Some of Kenner’s old Star Wars action figures were much cooler, though. For instance, Kenner also released an action figure of everybody’s favourite bounty hunter,Boba Fett, and while it was functionally very simple and didn’t feature any bells and whistles, it’s also a surprisingly cool figure, given the time in which it was produced: Something I have always liked about Boba Fett’s outfit is how strangely workmanlike it seems, with the scuffed armour and the little pouches on the legs with tools sticking out of them: Like there’s just a guy underneath it all, albeit one who must have had a rather colourful life. Boba Fett really seems like the epitome of the “used universe” design philosophy Star Wars brought to the SciFi genre, and the 1979 action figure does a surprisingly good job of channeling most of that appeal. Here’s what it’s supposed to look like:

I think they actually did a pretty great job with the outfit (it even has the little pouches on the shins). In fact, according to Toyworth.com, Boba Fett was indeed one of the best selling Star Wars action figures. The same article also answered one of my big childhood questions, incidentally — I always thought that bright red rocket in his bag looked suspiciously like something that might actually be launched via a hidden switch, but it was permanently attached to the figure and always seemed to have been — well, turns out there is more to that particular story:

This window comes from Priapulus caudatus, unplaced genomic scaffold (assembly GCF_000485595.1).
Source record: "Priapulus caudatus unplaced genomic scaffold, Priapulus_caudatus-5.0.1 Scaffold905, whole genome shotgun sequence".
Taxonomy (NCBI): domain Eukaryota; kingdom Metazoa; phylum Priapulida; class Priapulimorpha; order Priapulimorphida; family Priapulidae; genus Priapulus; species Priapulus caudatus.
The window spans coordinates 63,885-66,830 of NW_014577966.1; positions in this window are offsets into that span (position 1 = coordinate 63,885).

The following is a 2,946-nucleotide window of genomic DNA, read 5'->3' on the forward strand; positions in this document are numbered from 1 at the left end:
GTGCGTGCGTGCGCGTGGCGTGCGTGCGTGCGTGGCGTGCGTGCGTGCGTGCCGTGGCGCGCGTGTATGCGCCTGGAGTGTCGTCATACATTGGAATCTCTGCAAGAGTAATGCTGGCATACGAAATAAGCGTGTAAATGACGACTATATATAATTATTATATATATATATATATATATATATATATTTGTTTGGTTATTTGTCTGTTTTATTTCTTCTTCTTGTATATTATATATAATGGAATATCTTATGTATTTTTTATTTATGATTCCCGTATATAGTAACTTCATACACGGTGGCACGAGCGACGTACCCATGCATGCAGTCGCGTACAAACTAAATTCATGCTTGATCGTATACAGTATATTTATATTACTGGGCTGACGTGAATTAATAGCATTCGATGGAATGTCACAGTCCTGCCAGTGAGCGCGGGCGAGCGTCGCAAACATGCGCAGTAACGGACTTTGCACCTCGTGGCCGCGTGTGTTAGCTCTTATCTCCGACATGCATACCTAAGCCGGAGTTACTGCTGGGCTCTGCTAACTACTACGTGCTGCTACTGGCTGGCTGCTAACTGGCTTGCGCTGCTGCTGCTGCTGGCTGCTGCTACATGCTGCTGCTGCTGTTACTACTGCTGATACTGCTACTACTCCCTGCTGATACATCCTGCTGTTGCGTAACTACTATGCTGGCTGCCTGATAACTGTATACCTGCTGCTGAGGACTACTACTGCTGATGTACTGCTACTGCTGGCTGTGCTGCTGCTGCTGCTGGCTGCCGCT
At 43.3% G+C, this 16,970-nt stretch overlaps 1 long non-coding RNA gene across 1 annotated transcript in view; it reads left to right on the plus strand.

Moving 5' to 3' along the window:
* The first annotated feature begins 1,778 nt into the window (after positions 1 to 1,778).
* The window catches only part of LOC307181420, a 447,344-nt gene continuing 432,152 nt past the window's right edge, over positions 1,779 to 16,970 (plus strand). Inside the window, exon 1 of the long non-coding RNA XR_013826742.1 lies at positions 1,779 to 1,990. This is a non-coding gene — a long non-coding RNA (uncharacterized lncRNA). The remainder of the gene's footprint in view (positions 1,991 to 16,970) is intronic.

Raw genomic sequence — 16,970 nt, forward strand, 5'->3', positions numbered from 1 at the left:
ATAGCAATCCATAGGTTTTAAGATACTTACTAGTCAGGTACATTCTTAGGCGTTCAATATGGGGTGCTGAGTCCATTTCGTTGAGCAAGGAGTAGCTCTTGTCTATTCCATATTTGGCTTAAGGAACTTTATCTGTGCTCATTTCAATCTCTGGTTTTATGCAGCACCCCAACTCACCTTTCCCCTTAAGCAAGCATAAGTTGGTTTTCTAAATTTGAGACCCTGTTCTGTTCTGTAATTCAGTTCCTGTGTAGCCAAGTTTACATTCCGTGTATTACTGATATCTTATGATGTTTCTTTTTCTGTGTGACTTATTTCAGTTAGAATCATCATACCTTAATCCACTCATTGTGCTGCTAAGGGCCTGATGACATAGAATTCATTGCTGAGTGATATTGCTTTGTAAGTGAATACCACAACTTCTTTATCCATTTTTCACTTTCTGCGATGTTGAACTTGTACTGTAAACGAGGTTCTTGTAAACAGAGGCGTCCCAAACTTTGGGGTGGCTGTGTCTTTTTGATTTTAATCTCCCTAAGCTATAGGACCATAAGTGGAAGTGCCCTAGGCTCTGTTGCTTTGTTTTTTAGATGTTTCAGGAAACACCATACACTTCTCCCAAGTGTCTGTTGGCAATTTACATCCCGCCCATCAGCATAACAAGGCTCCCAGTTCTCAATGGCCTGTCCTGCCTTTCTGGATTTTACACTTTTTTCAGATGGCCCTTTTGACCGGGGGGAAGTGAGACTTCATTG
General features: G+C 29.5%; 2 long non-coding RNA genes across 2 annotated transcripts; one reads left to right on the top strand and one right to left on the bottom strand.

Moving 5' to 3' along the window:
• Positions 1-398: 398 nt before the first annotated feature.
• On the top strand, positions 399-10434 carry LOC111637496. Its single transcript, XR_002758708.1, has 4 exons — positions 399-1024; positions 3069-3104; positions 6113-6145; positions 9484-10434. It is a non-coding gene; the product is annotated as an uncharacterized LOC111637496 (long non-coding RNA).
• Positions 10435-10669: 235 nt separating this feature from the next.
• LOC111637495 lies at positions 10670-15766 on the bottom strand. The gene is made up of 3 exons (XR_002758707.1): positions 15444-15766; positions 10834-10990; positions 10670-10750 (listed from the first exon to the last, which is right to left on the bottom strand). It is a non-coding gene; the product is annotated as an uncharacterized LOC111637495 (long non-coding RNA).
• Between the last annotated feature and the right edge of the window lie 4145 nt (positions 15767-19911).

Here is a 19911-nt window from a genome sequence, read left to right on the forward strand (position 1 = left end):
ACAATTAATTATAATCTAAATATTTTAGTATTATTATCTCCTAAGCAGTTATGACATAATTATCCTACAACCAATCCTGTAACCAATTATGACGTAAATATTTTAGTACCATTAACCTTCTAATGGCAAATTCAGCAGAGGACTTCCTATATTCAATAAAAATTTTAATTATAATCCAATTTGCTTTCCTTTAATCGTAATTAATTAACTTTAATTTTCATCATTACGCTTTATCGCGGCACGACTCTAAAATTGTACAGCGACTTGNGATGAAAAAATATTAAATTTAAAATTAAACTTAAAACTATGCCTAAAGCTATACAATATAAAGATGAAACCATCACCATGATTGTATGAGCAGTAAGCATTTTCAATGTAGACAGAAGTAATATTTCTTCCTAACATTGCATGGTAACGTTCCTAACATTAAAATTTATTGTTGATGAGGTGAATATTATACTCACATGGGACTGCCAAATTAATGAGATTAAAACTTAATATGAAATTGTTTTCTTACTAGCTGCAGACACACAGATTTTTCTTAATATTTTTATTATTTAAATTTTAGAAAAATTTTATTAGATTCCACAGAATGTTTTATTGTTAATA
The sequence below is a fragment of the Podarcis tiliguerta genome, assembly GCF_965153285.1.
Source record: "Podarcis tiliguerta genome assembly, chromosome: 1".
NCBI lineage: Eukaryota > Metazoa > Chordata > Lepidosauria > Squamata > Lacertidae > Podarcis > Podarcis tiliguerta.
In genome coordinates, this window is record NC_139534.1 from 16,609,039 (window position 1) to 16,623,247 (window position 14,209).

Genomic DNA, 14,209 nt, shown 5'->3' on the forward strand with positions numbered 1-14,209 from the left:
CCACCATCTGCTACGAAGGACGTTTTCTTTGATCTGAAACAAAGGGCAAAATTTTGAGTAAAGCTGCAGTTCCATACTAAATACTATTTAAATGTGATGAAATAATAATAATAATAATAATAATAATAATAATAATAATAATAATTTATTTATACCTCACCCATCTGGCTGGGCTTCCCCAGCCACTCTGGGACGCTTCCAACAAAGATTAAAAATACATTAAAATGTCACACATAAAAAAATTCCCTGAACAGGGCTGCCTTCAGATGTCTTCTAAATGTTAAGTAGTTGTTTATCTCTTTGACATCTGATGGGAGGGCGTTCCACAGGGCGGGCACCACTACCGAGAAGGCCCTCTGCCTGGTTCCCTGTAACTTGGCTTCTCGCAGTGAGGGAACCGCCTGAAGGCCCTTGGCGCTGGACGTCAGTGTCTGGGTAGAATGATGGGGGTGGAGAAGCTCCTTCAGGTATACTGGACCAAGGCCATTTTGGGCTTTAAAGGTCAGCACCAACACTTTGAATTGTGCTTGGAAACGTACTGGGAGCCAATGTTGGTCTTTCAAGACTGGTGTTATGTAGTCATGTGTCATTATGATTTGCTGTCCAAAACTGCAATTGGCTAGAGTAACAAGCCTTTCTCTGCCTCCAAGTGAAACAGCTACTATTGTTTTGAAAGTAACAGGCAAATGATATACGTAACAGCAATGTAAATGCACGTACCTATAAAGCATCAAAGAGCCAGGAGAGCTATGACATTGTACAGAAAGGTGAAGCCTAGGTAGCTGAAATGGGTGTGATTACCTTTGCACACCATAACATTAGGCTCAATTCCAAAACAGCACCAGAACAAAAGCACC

Boba Fett was the first new mail-away action figure created for The Empire Strikes Back; although advertised as having a rocket-firing backpack, safety concerns led Kenner to sell his rocket attached. A few early samples of this toy is considered “a rare and precious commodity”, and one of the rocket-firing prototypes sold at auction for $16,000 in 2003.

Anyway, the picture above shows you how Boba Fett would have looked in his ideal form.